From BR Bullpen
Robert Lee Mabe
- Bats Right, Throws Right
- Height 5' 11", Weight 165 lb.
- Debut April 18, 1958
- Final Game May 5, 1960
- Born October 8, 1929 in Danville, VA USA
- Died January 9, 2005 in Danville, VA USA
 Biographical Information
Right-hander Bob Mabe was originally with the Chicago Cubs organization in the early 1950s but was drafted by the St. Louis Cardinals from the Reidsville Luckies of the Carolina League on December 1, 1953 in the minor league draft. He would help the Houston Buffaloes win the 1955 Texas League pennant with a mark of 16-10 and a 3.31 ERA.
Mabe then won 21 games for the same club in 1956, leading the league in victories, strikeouts (195), and an ERA of 2.10. Bob won three more times in postseason play, leading Houston to the 1956 Dixie Series Championship. Bob was 6-1 with the Omaha Cardinals of the American Association when he joined the Cardinals 1958 starting rotation in July. Mabe recalls pitching well but losing his first three starts. "I had three straight complete games but lost 2-1 to Bob Purkey of the Cincinnati Redlegs, 2-1 to Carl Willey of the Braves and 2-0 to Ron Kline of the Pirates."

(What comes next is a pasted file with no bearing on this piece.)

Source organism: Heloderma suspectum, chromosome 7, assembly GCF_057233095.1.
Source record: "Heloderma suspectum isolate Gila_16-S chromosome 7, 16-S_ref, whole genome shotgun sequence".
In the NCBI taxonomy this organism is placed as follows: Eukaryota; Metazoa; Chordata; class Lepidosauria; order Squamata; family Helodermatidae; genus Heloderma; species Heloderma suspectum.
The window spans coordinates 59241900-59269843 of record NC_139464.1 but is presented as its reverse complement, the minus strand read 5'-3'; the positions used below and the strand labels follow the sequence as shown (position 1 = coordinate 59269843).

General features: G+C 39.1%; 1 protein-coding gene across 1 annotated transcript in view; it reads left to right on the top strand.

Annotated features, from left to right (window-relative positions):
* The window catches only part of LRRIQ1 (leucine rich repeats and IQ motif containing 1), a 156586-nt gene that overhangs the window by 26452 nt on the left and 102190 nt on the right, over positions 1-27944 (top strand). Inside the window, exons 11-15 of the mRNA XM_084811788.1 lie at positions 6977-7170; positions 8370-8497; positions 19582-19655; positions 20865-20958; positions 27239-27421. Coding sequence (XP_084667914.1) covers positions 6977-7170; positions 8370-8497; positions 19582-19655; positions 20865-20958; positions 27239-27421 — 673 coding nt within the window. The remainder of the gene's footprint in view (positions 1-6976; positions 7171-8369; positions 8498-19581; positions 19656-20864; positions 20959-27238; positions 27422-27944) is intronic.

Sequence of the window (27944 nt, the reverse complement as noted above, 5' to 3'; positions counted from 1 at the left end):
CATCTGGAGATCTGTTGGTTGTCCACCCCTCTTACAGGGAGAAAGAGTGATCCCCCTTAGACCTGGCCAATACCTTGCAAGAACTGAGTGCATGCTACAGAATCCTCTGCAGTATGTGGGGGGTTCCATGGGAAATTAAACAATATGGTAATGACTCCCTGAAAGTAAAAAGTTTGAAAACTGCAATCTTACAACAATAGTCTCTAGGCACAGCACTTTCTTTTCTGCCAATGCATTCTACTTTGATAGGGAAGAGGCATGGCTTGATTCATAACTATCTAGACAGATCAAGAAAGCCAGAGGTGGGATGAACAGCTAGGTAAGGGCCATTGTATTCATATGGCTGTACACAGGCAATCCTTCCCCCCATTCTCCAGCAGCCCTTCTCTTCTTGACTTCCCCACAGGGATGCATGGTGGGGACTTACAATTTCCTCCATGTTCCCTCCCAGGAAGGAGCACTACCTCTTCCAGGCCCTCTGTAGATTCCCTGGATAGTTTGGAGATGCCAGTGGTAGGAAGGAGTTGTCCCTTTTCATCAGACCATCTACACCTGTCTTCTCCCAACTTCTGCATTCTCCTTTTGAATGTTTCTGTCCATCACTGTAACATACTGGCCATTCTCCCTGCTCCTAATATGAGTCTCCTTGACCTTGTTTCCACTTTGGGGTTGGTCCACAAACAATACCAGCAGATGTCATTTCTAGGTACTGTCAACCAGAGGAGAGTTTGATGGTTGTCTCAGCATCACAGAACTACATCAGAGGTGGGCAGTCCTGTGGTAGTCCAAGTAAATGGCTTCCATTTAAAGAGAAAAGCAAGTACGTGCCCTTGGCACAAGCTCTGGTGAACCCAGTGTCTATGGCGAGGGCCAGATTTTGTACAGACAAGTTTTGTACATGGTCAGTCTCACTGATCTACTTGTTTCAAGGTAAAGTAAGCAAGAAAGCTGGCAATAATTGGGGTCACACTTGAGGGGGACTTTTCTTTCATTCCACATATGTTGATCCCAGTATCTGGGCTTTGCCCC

Mabe finally got his first win in St. Louis when he beat Purkey and Cincinnati 4-2. He finished out the year 3-9 and was traded by the Cardinals on October 3, 1958, along with Del Ennis and Eddie Kasko to the Cincinnati Redlegs for George Crowe, Alex Grammas and Alex Kellner. Bob worked out of the Cincinnati bullpen in 1959 going 4-2 with three saves in 18 games. Mabe was also with the Orioles in two games in 1960 and rolled a 7-11 record in 51 games lifetime.
Mabe had spent 10 seasons in pro baseball (1950-60), most of it in the minors, and built a minor league record of 93-70 with a 3.32 ERA, while appearing in 224 contests. After baseball Bob went to work in the sporting goods department for K-Mart as a district manager, covering three states, West Virginia, Virginia and North Carolina until 1996. He then retired to his native Danville, VA, where he died on January 9, 2005.